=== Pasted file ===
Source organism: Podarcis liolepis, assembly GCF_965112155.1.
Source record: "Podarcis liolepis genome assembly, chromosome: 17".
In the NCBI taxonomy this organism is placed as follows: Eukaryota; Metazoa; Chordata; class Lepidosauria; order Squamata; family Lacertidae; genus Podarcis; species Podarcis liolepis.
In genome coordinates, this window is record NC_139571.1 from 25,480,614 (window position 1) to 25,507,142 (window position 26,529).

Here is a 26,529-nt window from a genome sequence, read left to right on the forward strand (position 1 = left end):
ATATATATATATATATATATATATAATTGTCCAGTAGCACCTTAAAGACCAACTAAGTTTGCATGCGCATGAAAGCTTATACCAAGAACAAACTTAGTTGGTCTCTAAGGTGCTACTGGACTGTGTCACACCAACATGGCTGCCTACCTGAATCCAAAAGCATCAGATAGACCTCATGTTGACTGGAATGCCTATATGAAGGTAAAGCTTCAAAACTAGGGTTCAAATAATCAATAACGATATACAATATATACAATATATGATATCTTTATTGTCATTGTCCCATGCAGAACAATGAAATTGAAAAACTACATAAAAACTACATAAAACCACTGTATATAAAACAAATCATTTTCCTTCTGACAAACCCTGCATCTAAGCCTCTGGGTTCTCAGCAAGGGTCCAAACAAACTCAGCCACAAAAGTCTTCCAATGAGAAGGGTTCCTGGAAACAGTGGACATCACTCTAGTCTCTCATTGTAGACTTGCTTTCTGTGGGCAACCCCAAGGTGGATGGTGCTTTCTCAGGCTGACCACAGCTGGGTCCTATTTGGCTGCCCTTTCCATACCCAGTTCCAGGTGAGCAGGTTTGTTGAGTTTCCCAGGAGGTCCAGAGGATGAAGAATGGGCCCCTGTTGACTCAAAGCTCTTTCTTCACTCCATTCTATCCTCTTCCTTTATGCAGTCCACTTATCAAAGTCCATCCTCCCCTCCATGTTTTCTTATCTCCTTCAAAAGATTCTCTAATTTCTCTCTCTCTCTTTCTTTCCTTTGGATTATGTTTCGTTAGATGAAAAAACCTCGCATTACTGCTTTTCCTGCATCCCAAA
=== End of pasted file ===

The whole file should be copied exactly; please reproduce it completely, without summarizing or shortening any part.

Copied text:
Source organism: Podarcis liolepis, assembly GCF_965112155.1.
Source record: "Podarcis liolepis genome assembly, chromosome: 17".
In the NCBI taxonomy this organism is placed as follows: Eukaryota; Metazoa; Chordata; class Lepidosauria; order Squamata; family Lacertidae; genus Podarcis; species Podarcis liolepis.
In genome coordinates, this window is record NC_139571.1 from 25,480,614 (window position 1) to 25,507,142 (window position 26,529).

Here is a 26,529-nt window from a genome sequence, read left to right on the forward strand (position 1 = left end):
ATATATATATATATATATATATATAATTGTCCAGTAGCACCTTAAAGACCAACTAAGTTTGCATGCGCATGAAAGCTTATACCAAGAACAAACTTAGTTGGTCTCTAAGGTGCTACTGGACTGTGTCACACCAACATGGCTGCCTACCTGAATCCAAAAGCATCAGATAGACCTCATGTTGACTGGAATGCCTATATGAAGGTAAAGCTTCAAAACTAGGGTTCAAATAATCAATAACGATATACAATATATACAATATATGATATCTTTATTGTCATTGTCCCATGCAGAACAATGAAATTGAAAAACTACATAAAAACTACATAAAACCACTGTATATAAAACAAATCATTTTCCTTCTGACAAACCCTGCATCTAAGCCTCTGGGTTCTCAGCAAGGGTCCAAACAAACTCAGCCACAAAAGTCTTCCAATGAGAAGGGTTCCTGGAAACAGTGGACATCACTCTAGTCTCTCATTGTAGACTTGCTTTCTGTGGGCAACCCCAAGGTGGATGGTGCTTTCTCAGGCTGACCACAGCTGGGTCCTATTTGGCTGCCCTTTCCATACCCAGTTCCAGGTGAGCAGGTTTGTTGAGTTTCCCAGGAGGTCCAGAGGATGAAGAATGGGCCCCTGTTGACTCAAAGCTCTTTCTTCACTCCATTCTATCCTCTTCCTTTATGCAGTCCACTTATCAAAGTCCATCCTCCCCTCCATGTTTTCTTATCTCCTTCAAAAGATTCTCTAATTTCTCTCTCTCTCTTTCTTTCCTTTGGATTATGTTTCGTTAGATGAAAAAACCTCGCATTACTGCTTTTCCTGCATCCCAAA